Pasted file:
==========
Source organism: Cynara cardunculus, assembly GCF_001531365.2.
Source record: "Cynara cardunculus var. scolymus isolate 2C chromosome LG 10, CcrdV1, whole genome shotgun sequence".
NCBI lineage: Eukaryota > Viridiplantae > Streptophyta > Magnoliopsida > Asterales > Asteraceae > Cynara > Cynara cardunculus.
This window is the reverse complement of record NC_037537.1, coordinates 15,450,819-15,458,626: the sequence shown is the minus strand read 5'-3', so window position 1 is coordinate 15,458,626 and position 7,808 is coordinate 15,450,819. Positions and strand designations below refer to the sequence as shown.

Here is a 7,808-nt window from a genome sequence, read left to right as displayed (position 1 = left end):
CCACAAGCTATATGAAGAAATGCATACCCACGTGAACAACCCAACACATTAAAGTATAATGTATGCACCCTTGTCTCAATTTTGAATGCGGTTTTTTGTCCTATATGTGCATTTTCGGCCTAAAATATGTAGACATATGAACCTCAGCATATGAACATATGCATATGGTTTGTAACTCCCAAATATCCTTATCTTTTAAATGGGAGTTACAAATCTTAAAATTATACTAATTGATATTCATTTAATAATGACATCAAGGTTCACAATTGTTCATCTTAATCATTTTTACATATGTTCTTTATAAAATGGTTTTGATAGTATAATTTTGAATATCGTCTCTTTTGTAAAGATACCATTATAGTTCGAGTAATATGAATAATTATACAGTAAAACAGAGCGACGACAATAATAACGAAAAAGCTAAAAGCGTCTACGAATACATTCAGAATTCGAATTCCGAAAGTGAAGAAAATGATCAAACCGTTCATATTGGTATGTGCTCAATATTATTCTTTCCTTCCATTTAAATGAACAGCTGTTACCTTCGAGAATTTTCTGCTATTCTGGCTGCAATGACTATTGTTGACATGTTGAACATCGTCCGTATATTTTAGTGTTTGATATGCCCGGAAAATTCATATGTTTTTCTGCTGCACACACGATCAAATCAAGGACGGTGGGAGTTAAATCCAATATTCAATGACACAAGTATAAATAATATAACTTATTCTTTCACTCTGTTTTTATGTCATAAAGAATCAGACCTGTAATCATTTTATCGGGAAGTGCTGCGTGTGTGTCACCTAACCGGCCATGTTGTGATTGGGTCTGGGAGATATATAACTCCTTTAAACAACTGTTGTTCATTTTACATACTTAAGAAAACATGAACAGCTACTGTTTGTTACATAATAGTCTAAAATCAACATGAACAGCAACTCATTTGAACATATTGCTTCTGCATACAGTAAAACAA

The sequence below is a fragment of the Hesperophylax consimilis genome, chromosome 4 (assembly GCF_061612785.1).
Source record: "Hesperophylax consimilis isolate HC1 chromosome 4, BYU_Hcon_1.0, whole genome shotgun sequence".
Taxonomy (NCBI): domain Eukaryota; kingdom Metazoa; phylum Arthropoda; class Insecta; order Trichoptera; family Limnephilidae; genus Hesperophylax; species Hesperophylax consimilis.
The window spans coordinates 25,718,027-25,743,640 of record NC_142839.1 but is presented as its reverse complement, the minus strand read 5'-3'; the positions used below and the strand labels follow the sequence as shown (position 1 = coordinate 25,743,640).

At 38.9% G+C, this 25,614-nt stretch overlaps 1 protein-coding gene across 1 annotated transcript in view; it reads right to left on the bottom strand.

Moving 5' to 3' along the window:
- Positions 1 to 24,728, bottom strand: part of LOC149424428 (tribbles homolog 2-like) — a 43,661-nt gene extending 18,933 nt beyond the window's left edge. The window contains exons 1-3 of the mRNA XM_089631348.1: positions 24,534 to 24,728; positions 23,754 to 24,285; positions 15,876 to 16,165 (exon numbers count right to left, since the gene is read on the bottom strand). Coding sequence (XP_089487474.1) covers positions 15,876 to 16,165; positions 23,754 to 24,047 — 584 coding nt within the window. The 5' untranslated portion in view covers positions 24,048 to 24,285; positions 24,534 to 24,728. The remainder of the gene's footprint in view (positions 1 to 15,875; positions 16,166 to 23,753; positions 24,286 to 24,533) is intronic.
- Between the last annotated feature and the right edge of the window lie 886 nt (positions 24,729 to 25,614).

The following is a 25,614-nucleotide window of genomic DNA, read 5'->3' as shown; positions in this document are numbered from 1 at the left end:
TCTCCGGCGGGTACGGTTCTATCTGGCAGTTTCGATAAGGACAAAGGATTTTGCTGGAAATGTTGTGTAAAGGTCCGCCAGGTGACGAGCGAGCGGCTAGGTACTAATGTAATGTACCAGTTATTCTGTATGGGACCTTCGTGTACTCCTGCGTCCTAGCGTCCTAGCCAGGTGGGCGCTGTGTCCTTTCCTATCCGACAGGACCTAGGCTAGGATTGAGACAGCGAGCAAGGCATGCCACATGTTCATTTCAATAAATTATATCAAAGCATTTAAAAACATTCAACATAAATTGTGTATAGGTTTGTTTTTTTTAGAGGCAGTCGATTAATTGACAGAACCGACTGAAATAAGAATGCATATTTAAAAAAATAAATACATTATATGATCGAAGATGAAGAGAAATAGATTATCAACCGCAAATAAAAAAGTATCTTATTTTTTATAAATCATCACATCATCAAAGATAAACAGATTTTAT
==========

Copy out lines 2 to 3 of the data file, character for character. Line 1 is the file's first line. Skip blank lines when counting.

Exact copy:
Source record: "Cynara cardunculus var. scolymus isolate 2C chromosome LG 10, CcrdV1, whole genome shotgun sequence".
NCBI lineage: Eukaryota > Viridiplantae > Streptophyta > Magnoliopsida > Asterales > Asteraceae > Cynara > Cynara cardunculus.